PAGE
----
What makes your company Marketable? Part 2 of 2Chia-Li Chien
Chia-Li Chien | Jan. 23, 2014
Keep focused on value and your transfer goals.
As we discussed previously, many of my clients receive calls and inquiries from would-be investors on a weekly basis and are often approached with interesting business and financial propositions. For any business owner, these calls can become confusing. The next “shiny thing” can be very alluring. Or, they suffer from FOMO—fear of missing out.
In part, this is because owners often believe that 3rd party buying is the only option and the only way to sell the business and maximize their profit. In fact, there are two major channels: Internal and External.
|Internal channels would include transfers to:||External channels would include:|
|• Partners/ Co-owners|
• Family members
• Charitable trusts
|• Retirement/Leaving the business|
• Public offerings
The viability of all these channels helps to determine your company’s marketability.
The truth is that owners get into conversations that intrigue them. Unsolicited calls from outside investors, all offering to pump in capital while the owner’s transfer plan is actually internal can create chaos in the owner’s mind. He or she may be trying to create incentive plans for employees, family, etc., and in working toward that internal transfer, someone wants to drop in the capital that could make that happen…
Be really, really careful.
Have a clear understanding of what you want. With proper planning and strategy, your transfer channels could be external and internal at the same time, maximizing the value of the company.
It might be a good idea to have someone to direct those calls and offers to, who can help you stay on track, unemotional and focused. Business owners often lean toward the person who approaches them first or the latest and greatest offer. The owner may create an external market force without meaning to, and get stuck, or vice-versa.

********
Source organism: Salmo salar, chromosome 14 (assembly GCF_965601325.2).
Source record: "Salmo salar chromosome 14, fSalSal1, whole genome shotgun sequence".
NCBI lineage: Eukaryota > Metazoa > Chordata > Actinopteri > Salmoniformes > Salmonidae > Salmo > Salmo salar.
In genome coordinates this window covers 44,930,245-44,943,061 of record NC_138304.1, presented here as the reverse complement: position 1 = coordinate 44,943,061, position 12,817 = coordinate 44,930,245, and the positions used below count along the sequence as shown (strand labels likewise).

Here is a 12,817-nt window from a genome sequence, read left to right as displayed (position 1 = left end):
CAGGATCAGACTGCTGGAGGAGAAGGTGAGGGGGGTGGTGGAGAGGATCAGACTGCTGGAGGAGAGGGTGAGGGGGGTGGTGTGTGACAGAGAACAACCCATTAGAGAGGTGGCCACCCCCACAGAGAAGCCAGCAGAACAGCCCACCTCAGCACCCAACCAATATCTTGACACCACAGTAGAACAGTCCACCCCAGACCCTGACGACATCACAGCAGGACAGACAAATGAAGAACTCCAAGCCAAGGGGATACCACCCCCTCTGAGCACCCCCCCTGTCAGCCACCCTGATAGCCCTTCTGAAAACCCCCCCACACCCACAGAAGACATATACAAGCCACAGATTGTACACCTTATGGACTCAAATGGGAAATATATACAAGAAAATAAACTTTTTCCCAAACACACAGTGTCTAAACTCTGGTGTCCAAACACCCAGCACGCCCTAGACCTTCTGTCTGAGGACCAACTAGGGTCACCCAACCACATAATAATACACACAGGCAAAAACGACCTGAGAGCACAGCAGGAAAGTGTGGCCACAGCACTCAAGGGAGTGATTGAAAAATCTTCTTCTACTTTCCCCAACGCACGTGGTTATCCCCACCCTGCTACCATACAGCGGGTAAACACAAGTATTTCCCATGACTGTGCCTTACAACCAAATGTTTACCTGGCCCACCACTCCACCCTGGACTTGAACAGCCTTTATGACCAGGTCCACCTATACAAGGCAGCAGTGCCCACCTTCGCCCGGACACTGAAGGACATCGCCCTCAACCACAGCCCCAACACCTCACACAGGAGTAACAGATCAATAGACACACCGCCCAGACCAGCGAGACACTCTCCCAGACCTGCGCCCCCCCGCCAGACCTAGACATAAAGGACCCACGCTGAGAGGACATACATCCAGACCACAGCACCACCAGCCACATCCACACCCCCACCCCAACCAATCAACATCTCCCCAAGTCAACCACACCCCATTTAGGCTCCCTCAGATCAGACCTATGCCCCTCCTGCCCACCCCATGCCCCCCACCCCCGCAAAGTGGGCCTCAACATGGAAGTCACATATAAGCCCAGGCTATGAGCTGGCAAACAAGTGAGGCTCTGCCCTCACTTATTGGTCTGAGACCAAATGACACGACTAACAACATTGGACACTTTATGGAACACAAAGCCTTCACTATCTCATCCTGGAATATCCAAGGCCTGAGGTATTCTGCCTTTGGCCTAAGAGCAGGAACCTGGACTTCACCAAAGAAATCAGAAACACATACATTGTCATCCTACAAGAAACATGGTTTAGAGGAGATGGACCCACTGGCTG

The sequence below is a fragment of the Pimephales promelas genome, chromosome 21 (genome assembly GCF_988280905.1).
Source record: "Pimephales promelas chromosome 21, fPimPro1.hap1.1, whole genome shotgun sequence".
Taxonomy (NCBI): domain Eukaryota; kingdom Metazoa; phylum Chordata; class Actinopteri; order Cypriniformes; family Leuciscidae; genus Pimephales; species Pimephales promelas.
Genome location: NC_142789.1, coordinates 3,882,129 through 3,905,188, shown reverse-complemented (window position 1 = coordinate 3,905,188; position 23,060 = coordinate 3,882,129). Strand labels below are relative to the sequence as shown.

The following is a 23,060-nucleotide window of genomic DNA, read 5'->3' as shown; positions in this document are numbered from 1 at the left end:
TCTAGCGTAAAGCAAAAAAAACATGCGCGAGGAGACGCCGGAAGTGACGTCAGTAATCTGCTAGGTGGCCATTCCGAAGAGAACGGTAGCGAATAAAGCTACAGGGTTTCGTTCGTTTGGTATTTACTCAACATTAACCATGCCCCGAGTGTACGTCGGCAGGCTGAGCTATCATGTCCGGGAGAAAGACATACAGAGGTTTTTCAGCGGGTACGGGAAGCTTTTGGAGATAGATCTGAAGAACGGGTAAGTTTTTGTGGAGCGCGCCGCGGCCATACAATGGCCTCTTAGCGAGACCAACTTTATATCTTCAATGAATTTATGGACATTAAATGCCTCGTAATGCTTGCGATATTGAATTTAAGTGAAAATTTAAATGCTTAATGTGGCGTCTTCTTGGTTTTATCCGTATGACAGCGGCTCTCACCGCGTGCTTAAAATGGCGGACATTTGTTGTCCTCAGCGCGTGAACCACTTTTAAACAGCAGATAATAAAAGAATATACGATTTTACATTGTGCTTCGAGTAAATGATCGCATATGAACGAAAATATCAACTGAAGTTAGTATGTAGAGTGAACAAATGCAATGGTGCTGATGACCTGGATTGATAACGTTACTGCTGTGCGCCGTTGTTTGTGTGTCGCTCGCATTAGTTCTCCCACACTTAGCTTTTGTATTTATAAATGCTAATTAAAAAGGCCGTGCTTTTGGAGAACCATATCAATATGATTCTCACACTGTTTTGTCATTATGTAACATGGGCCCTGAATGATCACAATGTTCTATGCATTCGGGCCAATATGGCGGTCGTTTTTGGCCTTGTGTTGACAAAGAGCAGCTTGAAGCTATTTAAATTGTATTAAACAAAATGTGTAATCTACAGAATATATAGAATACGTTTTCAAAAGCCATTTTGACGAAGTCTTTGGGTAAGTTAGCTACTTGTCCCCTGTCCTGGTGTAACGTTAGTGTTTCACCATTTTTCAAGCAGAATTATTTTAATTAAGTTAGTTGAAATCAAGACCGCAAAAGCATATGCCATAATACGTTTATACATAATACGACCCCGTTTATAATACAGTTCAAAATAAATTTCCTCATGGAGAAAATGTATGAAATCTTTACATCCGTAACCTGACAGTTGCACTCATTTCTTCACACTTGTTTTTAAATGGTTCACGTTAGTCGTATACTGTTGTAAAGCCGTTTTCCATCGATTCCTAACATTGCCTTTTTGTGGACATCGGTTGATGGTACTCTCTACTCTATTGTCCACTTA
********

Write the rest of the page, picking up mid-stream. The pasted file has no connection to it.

Ask a professional to guide you in understanding each transfer channel and your viable options. And remember, that professional is not a downstream advisor such as an accountant or attorney. They will only look at a transfer from their own professional points of view—how it looks on the books and if it is legal in this case. You need a professional business transfer advisor, such as our team at Value Growth Institute.
We can help you be aware of the consequences of increasing or changing your marketability while always keeping in mind getting the maximum value from your business.
Surround yourself with right advisors so that you’ll understand the complexity of marketability and transfer channels.
For example there is a business in my office complex that uses the term “succession planning” in their marketing materials. When I asked about the details of their “succession planning” services, they said, “Oh, that’s just for marketing and SEO.”
A recent client came to me willing to create an overall valuation plan. She has national investment bankers and an attorney ready to buy her business. I looked at her and asked why she returned to me after inquiring about my services 3 years ago. She said it was because she said she didn’t trust any of them, but wanted someone who could see the overall view and total structure in order to maximize her return.
We first needed to tweak her business model, and then look at the different channels that were not working. After that, we would assess her goals and business model to find the best marketability.
In considering your business marketability, remember these 3 key points:
- It’s most important that you have a viable business model so that when someone approaches you, you can judge whether or not the business can sustain and grow with the ideas/proposals brought to you.
- For each idea, offer, or proposal, ask yourself—does it return enough equity value?
- Try to look at your business situation differently. Do things need to change? If so, change the business model and not marketability.
It’s all too easy to get sidetracked from your business model and marketability goals and objectives. A friend of mine has a brand new start-up, and almost before he could launch, he had legitimate investment offers. But it wasn’t the right stage of the business or timing. However, don’t think for a moment that it wasn’t both flattering and intriguing.
So before you consider incentives, stock transfers, or interesting offers, please consult with a business value/succession specialist. Stay focused on maximizing your business value, your marketability, and the transfer goals and objectives you are working toward.